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March 21, 2018 Readers Write 2 Comments

Analytics Optimization: Doing What It Takes
By Lee Milligan, MD

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Lee MIlligan, MD is VP/CIO of Asante of Medford, OR and a director of the governing boards of Asante, Oregon ACO, and Propel Health.

I recently surveyed a number of large and medium-sized integrated healthcare institutions in the Pacific Northwest with a focus on the analytics experience. I sought to answer one question: how do the operational and clinical end users perceive their experience of requesting and receiving information? I talked to CIOs, CMIOs, and directors of analytics.

Although the conversations touched on many concerns, three themes emerged that I now call the “Three Reporting D’s” – delay, distrust, and dissatisfaction. End users are just not getting what they need to do their jobs on time. Despite the adoption of sparkly analytics software products, the problems continue to fester.

We experienced a similar disconnect a few years back, and have, over the course of three years, re-architected our approach. Although we still have room for improvement, I’d like to share a bit about what we learned and how this reboot has led to a more satisfying end user experience.

We started the internal investigation by looking at the entire end-to-end experience from the customer’s perspective. Using a lean management technique known as value stream mapping, we drew out on a white board all of the steps that a typical end user would experience as they requested information from our analytics team. Surprisingly, this took quite a while and we ran out of white board space.

This was telling. Why does this process include so many steps? It reminded me of the 1990s Windows installations where the customer would continuously have to click “next” to move the process forward.

One of the keys of this lean technique is to identify the steps in the process that add value and eliminate the rest. We got stuck on the definition of value. What is valuable to the end user? When we honestly answered that question, a surprising number of steps were removed.

Next we asked, what’s missing? That question required us to walk in the shoes of our customer, like a doctor’s seeing the world through the patient’s lens. I also had the advantage of two additional frames of reference:

  • I personally requested that a report be built for me from scratch using the prior method, and
  • I asked the BI developers to CC me on all email communications between them and the customer.

Both experiences unearthed missing fragments, which ultimately informed our strategic BI architecture. Most of the changes we instituted were budget-neutral, process-related improvements. However, I would like to highlight two changes which cost a few bucks that delivered tremendous ROI.

Customer/BI Developer Partnership and Communication

We recognized fairly quickly that these relationships were in need of optimization. First, the customer rarely knows what they want. That’s not to say they can’t make a request. However, they frequently request what they don’t ultimately need or want.

Second, I discovered through those CC’d emails that they are requesting many additional discrete elements, far beyond the initial scope, usually as they learned more about what the information looks like. In other words, they didn’t fully understand what they were looking for and we were unprepared to fully discover with them what they ultimately need.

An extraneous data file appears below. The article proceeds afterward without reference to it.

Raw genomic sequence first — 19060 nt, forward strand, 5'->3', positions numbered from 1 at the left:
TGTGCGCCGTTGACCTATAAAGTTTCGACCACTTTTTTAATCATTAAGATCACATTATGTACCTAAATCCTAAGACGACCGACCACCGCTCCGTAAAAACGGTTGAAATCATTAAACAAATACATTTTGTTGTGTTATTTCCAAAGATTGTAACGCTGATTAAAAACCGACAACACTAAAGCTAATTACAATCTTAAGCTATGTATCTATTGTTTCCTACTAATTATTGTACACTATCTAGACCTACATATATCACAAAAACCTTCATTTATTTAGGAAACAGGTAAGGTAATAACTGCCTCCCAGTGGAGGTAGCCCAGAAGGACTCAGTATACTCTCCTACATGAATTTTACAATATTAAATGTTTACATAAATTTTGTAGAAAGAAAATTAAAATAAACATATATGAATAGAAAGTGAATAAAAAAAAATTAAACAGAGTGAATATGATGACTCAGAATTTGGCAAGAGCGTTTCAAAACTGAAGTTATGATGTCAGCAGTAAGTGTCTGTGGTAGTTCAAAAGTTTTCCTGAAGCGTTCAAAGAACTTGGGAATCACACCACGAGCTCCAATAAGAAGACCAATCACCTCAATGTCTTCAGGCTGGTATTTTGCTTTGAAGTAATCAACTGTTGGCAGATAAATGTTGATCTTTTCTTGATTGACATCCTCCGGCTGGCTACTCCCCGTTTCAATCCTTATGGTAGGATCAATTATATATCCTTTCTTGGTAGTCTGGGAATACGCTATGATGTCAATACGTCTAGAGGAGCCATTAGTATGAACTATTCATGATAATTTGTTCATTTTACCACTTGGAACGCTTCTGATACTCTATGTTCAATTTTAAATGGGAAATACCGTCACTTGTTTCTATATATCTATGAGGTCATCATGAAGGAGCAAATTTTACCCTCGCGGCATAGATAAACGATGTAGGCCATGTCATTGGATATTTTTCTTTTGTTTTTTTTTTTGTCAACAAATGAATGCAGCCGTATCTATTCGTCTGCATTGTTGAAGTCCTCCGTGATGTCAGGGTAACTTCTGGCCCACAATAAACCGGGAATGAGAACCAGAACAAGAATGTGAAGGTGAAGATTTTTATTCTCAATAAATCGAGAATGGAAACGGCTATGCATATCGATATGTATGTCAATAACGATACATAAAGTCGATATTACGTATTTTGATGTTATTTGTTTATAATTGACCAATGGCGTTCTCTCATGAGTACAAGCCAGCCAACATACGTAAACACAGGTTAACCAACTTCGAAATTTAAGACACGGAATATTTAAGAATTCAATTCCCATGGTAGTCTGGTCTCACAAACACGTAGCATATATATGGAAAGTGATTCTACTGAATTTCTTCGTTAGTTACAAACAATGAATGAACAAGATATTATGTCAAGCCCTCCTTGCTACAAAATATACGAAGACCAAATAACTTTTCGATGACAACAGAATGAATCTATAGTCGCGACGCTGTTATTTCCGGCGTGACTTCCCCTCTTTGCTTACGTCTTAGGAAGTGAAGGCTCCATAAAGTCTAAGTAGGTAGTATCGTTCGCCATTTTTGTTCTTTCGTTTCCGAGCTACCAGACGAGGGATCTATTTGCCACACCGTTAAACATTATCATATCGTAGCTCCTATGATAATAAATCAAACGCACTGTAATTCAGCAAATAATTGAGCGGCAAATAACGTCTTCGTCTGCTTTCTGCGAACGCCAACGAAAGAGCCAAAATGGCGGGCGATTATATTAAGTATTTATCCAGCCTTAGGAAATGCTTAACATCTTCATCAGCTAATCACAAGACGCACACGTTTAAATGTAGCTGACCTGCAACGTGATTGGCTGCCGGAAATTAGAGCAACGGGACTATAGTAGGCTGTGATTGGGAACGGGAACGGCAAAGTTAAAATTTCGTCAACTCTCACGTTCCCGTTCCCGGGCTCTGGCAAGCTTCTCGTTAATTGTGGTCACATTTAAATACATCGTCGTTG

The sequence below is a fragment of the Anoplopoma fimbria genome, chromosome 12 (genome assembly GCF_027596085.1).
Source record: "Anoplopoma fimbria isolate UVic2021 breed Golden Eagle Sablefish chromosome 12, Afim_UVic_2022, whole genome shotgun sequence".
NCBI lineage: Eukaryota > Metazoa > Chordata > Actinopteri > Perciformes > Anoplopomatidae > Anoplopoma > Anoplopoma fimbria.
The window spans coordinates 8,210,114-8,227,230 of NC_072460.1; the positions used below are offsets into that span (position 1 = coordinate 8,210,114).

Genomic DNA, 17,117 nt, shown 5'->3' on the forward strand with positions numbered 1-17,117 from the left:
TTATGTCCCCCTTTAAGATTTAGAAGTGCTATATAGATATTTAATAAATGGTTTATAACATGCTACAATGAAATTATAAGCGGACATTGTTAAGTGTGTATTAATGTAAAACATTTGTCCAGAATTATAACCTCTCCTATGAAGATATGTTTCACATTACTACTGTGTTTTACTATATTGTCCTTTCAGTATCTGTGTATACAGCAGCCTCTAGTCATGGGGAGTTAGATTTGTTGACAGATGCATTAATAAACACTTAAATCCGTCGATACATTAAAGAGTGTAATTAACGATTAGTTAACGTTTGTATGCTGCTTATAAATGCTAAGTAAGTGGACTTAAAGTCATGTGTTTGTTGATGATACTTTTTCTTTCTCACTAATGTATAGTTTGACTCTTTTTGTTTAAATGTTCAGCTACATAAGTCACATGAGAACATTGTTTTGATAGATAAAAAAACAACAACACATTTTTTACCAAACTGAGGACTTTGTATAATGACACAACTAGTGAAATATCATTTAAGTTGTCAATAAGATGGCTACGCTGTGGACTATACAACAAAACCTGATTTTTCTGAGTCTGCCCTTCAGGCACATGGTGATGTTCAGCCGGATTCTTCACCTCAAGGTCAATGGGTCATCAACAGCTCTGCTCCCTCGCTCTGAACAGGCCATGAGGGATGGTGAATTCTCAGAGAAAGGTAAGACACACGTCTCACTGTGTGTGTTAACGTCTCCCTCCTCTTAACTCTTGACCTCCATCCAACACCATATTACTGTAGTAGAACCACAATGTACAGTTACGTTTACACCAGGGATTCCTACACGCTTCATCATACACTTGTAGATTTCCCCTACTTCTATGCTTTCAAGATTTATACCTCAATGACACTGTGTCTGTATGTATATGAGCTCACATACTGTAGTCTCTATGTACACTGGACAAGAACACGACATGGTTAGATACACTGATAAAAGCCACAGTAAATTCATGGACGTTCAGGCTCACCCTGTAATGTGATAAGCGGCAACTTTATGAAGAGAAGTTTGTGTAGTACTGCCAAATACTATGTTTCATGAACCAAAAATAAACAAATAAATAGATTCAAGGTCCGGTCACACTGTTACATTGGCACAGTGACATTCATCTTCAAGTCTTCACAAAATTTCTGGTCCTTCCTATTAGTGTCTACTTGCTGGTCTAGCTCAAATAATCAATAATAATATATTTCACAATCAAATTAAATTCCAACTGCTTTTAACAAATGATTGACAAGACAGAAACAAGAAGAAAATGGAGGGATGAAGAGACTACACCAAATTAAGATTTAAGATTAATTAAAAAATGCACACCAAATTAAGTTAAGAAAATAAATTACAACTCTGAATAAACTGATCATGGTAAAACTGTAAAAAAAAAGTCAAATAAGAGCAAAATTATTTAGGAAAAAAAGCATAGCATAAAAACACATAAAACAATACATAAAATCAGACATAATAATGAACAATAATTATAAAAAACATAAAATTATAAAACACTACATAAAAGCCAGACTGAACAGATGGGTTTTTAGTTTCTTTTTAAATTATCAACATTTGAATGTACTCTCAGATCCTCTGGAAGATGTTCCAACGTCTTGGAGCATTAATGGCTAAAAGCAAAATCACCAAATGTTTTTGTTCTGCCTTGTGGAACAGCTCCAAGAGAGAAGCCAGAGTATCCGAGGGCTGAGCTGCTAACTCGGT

To plug that hole, we instituted a new position within our team, the clinical data analyst. Something akin to the business analyst in the corporate world, this role is responsible for working directly with the end user to accomplish two goals: (a) to fully understand the ask to detail this in the agreed-upon scope, and (b) to commit the requestor to actively participate in the data development process.

Also, our team of BI developers desired guidance on how they should communicate with our end users. We had naively taken that piece for granted. They requested clear direction on how to frame conversations, how to respond to specific requests that are outside of agreed-upon scope, and how to ask better questions of the initial ask.

Teaching/Training

We surveyed our customers and discovered something astonishing. Many are not using the reports and data that we have delivered. When pressed, it became clear that many did not fully understand the information produced and even fewer understood how to incorporate this data into their workflow to better inform operational decision-making.

We developed a new role as a principal trainer within ITS-Analytics. The goals of this role are twofold: (a) to work directly with end users to assure a full and practical understanding of the delivered information (i.e., how to read the report, what the symbols mean, how to navigate an analytics dashboard, etc.), and (b) to lead our self-service domain. The self-service aspect has significant potential to meet customer’s needs in a rapid, nimble fashion.

Putting it all together, our take-home lesson has been the criticality of performing regular internal assessments in order to verify that we are meeting our customer’s needs—from their point of view—objectively and subjectively.



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Currently there are "2 comments" on this Article:

  1. Excellent information and quite consistent with my experiences since 1999 working with three different software companies building analytics products. End users all have unique expectations and many give up on when they lack understanding or the complexity is too high. Thanks for sharing.







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